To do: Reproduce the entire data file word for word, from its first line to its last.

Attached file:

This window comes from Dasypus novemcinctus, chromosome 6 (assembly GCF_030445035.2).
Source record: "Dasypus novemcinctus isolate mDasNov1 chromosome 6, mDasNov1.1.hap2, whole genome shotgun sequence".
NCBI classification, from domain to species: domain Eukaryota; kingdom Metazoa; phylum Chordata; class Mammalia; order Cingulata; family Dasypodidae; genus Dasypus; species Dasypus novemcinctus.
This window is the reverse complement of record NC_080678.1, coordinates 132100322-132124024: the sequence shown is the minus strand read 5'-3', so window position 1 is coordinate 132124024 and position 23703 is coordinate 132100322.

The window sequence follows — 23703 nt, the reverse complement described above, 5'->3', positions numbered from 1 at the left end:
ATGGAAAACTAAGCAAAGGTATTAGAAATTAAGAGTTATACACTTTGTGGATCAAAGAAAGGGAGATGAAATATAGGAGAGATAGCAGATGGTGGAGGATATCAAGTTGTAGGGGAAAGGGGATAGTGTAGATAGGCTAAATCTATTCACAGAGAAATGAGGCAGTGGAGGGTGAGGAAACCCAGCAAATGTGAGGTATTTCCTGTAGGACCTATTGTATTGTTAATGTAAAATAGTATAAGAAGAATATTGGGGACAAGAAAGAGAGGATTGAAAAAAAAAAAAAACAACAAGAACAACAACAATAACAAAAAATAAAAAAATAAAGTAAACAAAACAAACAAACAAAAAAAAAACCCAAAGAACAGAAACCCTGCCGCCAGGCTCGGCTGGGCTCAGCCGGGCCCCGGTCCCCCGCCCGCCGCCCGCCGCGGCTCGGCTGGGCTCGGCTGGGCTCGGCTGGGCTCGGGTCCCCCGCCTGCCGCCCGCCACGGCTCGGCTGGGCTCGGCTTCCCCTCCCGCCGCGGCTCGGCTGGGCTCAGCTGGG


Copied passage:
This window comes from Dasypus novemcinctus, chromosome 6 (assembly GCF_030445035.2).
Source record: "Dasypus novemcinctus isolate mDasNov1 chromosome 6, mDasNov1.1.hap2, whole genome shotgun sequence".
NCBI classification, from domain to species: domain Eukaryota; kingdom Metazoa; phylum Chordata; class Mammalia; order Cingulata; family Dasypodidae; genus Dasypus; species Dasypus novemcinctus.
This window is the reverse complement of record NC_080678.1, coordinates 132100322-132124024: the sequence shown is the minus strand read 5'-3', so window position 1 is coordinate 132124024 and position 23703 is coordinate 132100322.

The window sequence follows — 23703 nt, the reverse complement described above, 5'->3', positions numbered from 1 at the left end:
ATGGAAAACTAAGCAAAGGTATTAGAAATTAAGAGTTATACACTTTGTGGATCAAAGAAAGGGAGATGAAATATAGGAGAGATAGCAGATGGTGGAGGATATCAAGTTGTAGGGGAAAGGGGATAGTGTAGATAGGCTAAATCTATTCACAGAGAAATGAGGCAGTGGAGGGTGAGGAAACCCAGCAAATGTGAGGTATTTCCTGTAGGACCTATTGTATTGTTAATGTAAAATAGTATAAGAAGAATATTGGGGACAAGAAAGAGAGGATTGAAAAAAAAAAAAAACAACAAGAACAACAACAATAACAAAAAATAAAAAAATAAAGTAAACAAAACAAACAAACAAAAAAAAAACCCAAAGAACAGAAACCCTGCCGCCAGGCTCGGCTGGGCTCAGCCGGGCCCCGGTCCCCCGCCCGCCGCCCGCCGCGGCTCGGCTGGGCTCGGCTGGGCTCGGCTGGGCTCGGGTCCCCCGCCTGCCGCCCGCCACGGCTCGGCTGGGCTCGGCTTCCCCTCCCGCCGCGGCTCGGCTGGGCTCAGCTGGG